Ten months ago, I started reading the 783 pages of Volume 1 of Banner of Truth’s tiny fonted Works of John Newton. With three volumes left, and I expect that I will be reading and rereading his letters the rest of my life, at least until I lose my eyesight (or my mind).
You might know Newton as a slave trader or as a hymn writer. His salvation, the resulting lyrics of Amazing Grace, and his influence on the abolitionist legislator William Wilberforce will continue to ring throughout history.
Although he has been dead for 212 years, John Newton has become a good friend of mine. I written about him before, about reading his letters, about godly speech, about hearing sermons, and about pride among preachers. Newton was an amazing man, and he makes me think. I love him more because he communicates in such a way that makes me want to be more like Jesus. As he said of another preacher, “he not only informed my understanding, but his discourse inflamed my heart” (p. 74).
This volume I just finished was first published in 1839 and included a narrative of his memoirs along with more than 600 pages of personal letters. I’ve been reading a smaller volume of his letters for years, but over these last months, I have come to appreciate him even more. Here are a few reasons that this pastor and his 250 year-old letters stir my heart.
1. Newton was a shepherding pastor-counselor. Some pastors are good preachers. Some pastors are good shepherds. Some pastors are good counselors. Some pastors are good shepherd-counselors, and but very few are good preacher-counselors. Newton’s letters and sermons illustrate that he was dedicated to all three.
All of our afflictions, under his gracious management, are appointed to prove, manifest, exercise, and purify the graces of his children. And not afflictions only, prosperity likewise is a state of temptation; and many who have endured sharp sufferings, and came off honorably, have afterwards greatly hurt and ensnared by prosperity. (p.383)
2. Newton pleaded with people to know and follow Jesus. He was concerned not just for evangelism and the beginning of faith, but for the working out of salvation, addressing the affections, the motives behind a life of faith.
Love is the clearest and most persuasive casuist; and when our love to the Lord is in lively exercise, and the rule of his word is in our eye, we seldom make great mistakes. (p. 397)
There is no fool like the sinner who prefers the toys of earth to the happiness of heaven; who is held in bondage by the foolish customs of the world, and is more afraid of the breath of man, than of the wrath of God. (p. 259)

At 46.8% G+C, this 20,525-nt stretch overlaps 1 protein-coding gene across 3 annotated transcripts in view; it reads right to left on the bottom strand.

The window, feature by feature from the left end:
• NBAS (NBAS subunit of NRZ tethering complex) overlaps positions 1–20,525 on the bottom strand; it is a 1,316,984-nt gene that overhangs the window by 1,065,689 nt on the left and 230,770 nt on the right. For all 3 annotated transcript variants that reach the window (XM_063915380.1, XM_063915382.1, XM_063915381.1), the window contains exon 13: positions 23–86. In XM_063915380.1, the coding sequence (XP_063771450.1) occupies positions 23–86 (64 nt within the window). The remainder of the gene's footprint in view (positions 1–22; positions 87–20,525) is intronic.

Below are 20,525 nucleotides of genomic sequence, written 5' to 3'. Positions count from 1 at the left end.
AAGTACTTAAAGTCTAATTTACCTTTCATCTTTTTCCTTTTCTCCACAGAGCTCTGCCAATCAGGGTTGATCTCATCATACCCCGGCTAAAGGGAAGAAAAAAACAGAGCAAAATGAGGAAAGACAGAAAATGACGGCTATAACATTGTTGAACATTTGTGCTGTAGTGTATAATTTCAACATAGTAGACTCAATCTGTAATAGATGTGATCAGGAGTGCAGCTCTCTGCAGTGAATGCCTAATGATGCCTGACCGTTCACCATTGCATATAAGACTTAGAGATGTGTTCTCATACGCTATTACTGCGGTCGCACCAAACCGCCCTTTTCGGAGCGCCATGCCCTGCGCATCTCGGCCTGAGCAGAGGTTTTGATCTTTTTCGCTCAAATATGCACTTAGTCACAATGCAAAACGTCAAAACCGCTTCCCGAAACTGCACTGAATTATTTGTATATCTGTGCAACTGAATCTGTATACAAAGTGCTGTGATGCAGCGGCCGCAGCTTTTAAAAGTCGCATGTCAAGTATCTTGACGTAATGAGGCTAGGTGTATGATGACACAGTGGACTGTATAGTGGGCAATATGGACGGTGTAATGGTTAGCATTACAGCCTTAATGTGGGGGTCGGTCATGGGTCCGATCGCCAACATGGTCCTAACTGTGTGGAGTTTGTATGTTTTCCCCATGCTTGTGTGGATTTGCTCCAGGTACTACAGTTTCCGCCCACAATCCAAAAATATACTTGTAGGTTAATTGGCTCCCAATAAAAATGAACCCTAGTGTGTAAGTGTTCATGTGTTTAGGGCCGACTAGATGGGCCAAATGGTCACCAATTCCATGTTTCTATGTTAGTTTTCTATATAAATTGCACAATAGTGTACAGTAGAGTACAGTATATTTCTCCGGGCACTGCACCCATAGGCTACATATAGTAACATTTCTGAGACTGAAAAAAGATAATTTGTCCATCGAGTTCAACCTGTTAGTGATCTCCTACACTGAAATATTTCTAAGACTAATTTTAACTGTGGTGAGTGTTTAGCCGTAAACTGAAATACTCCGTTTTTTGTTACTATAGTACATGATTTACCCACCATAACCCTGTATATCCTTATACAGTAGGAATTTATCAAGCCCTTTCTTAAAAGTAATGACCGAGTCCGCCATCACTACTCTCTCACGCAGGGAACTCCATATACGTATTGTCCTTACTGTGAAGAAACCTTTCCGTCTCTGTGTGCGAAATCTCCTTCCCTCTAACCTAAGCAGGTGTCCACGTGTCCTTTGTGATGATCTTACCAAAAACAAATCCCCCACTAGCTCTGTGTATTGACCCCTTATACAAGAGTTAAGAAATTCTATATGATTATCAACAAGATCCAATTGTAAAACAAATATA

3. Newton addressed his congregants, questioners, and detractors with great affection. He wrote to men and women, young and old, wealthy and impoverished, seekers and pastors, and was plainly affectionate with all. He wrote often of friendship as a gift from God. To a struggling correspondent he wrote:
I should rejoice to be his instrument of administering comfort to you. I shall hope to hear from you soon; and that you will then be able to inform me he has restored to you the joys of his salvation. But if not yet, wait for him, and you shall not wait in vain. (p. 505)
4. Newton demonstrated his humility with life-long learning. He was well-versed in the classics, in Greek, in theology, and had traveled widely, but he continued to ask questions and to study the Scriptures. He knew that he could never plumb the depths of the knowledge of God and so set his heart to study.
I am still a learner, and the Lord still condescends to teach me. I begin at length to see that I have attained but very little; but I trust in Him to carry on his own work in my soul, and by all the dispensations of his grace and providence, to increase my knowledge of him, and of myself. (p. 79)
5. Newton confessed his sin to his dear friends. He recognized that the grace of God sparkled in his life when he confessed that Christ alone was perfect and was the only Redeemer.
I am a poor changeable inconsistent creature; but he deals graciously with me; he does not leave me wholly to myself; but I have daily proofs of the malignity and efficacy of the sin that dwelleth in me, as ought to cover me with shame and confusion of face, and make me thankful if I am permitted to rank with the meanest of those who sit at his feet. (p. 601)
6. Newton asked his friends to pray for him in dark seasons. He understood the reality of depression, loss, and disappointment, personally and in walking with others, and sought for the Lord’s relief in those days
Pray for me, my dear friend, that now the Lord is bring forward the pleasing spring, he may favour me with a spring season in my soul; for indeed I mourn under a long winter.” (p.602)
Don’t you wish that you could sit down for tea in Newton’s garden?